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VOL. 127 | NO. 62 | Thursday, March 29, 2012

Pas de Deux

Ballet Memphis program empowers city’s underserved youth

By Aisling Maki

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Ballet Memphis is using the city’s community centers as a vehicle to expose children to the arts while empowering them to make healthy lifestyle choices.

Cecily Khuner and Ballet Memphis dancers perform Pork Songs as part of a Ballet Memphis community initiative called Connections:Kids at Hickory Hill Community Center. 

(Photo: Lance Murphey)

Connections: Kids is an outreach program that enables youth to learn creative movement from professional dancers in their community who motivate them to think critically and take charge of their health.

The program was created about 18 months ago when the company was applying for a grant from The Junior League of Memphis.

“They were looking for something new and innovative,” said Karl Condon, Ballet Memphis assistant artistic director. “We decided to create a new project and try to focus on childhood obesity … talking about lifestyle changes and good choices.”

To design the program, Ballet Memphis dancers and staff met with experts like Dr. Marion Hare, associate professor of Preventive Medicine and Pediatrics at the University of Tennessee Health Science Center, to learn effective communication techniques for delivering information about childhood obesity and healthy life habits to children.

“We don’t even use the words ‘childhood obesity’ in our dialogue,” Condon said. “We have met with several different nutritionists to ask about the best way to carry this message to these children. They told us to pick two or three bullet points; you don’t want to overwhelm or insult them, and you don’t want them to feel bad.”

The performances are designed to be delivered through community centers in underserved neighborhoods, which were chosen because unlike the captive audience of a classroom setting, the centers would attract children who were there by choice, making it easier to gauge the program’s success.

Condon approached Joseph Lee III, deputy director of Parks & Neighborhoods, Recreation Services at the city of Memphis, to get the program into the centers.

Lee said the program is a perfect fit with the department’s three core areas of focus: health, fitness and wellness; educational and character development; and cultural arts and expressions.

Karl Kondon, associate artistic director of Ballet Memphis, teaches choreography to Chelby Price and Yarnita Moore as part of a Ballet Memphis community initiative called Connections:Kids at Hickory Hill Community Center.


(Photo: Lance Murphey)

“The additional caveat that Ballet Memphis wanted to focus on was obesity, as well as introducing the arts and maybe exciting youth through the arts for some positive results in those youngsters,” Lee said. “I thought that was a real good opportunity to share and bring Ballet Memphis to the various community centers. It’s just a great collaborative program.”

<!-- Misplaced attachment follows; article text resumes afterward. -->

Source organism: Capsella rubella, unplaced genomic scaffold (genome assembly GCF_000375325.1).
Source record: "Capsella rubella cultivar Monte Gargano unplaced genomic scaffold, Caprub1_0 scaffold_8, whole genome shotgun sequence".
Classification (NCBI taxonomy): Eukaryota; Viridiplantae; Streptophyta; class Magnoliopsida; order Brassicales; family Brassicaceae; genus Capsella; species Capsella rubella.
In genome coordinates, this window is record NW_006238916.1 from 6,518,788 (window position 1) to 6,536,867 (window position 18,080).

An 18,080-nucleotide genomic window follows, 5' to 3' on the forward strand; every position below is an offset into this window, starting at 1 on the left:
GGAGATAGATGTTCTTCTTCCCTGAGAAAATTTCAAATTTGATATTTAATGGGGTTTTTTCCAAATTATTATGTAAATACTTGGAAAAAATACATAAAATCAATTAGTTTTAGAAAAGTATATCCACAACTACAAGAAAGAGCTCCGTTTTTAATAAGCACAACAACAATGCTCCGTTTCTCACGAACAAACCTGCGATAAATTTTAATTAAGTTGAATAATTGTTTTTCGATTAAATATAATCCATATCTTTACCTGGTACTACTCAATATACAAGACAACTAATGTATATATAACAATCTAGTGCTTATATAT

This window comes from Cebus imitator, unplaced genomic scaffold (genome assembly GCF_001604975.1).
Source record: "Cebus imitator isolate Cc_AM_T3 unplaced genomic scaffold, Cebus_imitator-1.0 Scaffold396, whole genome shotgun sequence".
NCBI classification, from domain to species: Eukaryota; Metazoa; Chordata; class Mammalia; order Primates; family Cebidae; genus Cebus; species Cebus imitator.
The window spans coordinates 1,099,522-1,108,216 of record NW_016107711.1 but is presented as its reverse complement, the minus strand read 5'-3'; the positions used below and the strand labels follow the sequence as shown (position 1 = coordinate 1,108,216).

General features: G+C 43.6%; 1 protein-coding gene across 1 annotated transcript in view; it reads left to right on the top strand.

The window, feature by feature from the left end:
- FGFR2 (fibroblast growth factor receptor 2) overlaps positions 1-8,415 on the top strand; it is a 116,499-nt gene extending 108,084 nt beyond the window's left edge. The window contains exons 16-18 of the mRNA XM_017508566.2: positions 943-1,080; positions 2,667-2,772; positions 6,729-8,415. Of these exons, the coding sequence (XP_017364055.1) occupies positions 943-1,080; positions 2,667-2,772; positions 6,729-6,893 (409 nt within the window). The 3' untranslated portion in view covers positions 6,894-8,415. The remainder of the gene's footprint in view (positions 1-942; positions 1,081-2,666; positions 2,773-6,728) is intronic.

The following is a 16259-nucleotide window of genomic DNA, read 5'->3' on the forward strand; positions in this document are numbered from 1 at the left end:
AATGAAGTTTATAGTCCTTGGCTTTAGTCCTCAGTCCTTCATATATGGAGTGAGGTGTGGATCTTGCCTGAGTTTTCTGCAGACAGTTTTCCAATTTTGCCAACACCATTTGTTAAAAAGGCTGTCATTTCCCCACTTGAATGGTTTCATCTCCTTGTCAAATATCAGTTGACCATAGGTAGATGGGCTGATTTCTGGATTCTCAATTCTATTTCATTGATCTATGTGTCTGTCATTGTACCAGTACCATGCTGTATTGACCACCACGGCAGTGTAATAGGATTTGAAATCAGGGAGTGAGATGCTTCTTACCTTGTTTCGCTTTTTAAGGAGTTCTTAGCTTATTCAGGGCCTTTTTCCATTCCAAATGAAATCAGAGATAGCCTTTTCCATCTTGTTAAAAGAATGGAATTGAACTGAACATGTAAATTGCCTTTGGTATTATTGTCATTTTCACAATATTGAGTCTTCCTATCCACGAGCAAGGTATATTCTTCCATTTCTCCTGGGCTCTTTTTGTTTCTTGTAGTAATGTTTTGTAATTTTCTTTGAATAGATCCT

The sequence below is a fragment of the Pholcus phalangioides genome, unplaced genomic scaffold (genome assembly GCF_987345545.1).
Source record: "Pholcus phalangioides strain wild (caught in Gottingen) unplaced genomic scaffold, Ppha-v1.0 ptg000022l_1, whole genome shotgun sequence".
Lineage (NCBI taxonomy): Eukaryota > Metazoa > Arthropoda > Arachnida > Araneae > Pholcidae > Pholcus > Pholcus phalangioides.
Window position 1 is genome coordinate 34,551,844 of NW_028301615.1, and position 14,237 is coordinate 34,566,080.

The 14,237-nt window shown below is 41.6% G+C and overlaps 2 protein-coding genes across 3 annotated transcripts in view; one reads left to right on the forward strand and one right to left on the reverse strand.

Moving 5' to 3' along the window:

The Junior League grant enabled Ballet Memphis to purchase items such as a portable floor, wireless speakers, a 14-foot portable movie screen and a projector.

In addition to funding, The Junior League provided volunteers to help set up at the community centers and offer feedback on performances.

The first sessions took place in the fall and focused on commercials. Condon assembled a montage of television advertisements, designing dances around them to demonstrate how media, including celebrity endorsements, impact the choices kids make.

The performance included interactive dialogue and dancing, teaching children choreography and the value of exercise and caring for your body.

In one exercise, a facilitator has a volunteer scoop sugar into a bag to demonstrate the amount of sugar in a 16-ounce bottle of cola, which contains the equivalent of 12 teaspoons of sugar.

“Immediately we make an impact and try to say, ‘Instead of reaching for a cola, try water instead,’” Condon said. “Not that we never want you to have a cola again in your life, but you don’t need two or three a day. It gets their attention, they’re immediately involved.”

So far, children at nine community centers – McFarland, Gaisman, Orange Mound, Whitehaven, Hickory Hill, Pine Hill, Lester, Douglas and Ed Rice – as well as one Boys & Girls Club have participated in the program.

Connections: Kids is now in the midst of its spring session, which focused on how social media, delivered through devices such as smartphones and tablets, influences the choices of children.

Connections: Kids uses Ballet Memphis’ youngest and newest dancers – trainees, apprentices and first-year company members. Condon said the children connect with the younger dancers, who can serve as role models, while the dancers gain valuable experience.

“They’re getting a chance to dance quality choreography repeatedly, and you become a better dancer when you do good stuff over and over again,” Condon said. “So we also have our dancers in mind when we try to program things like this to better them and to give them a great experience. They’re getting so much out of interacting with the kids and making that impact.”

Dancer Carly Wheaton wrote on the Ballet Memphis blog: “Before I moved here I knew that Ballet Memphis made a solid effort to connect with the community, but I could never imagine the reward it would give me once I joined the effort. … Having never danced at a community center for such a young audience, I wasn’t sure what to expect. However, once the bright-eyed elementary students walked in, their positive energy was contagious.”

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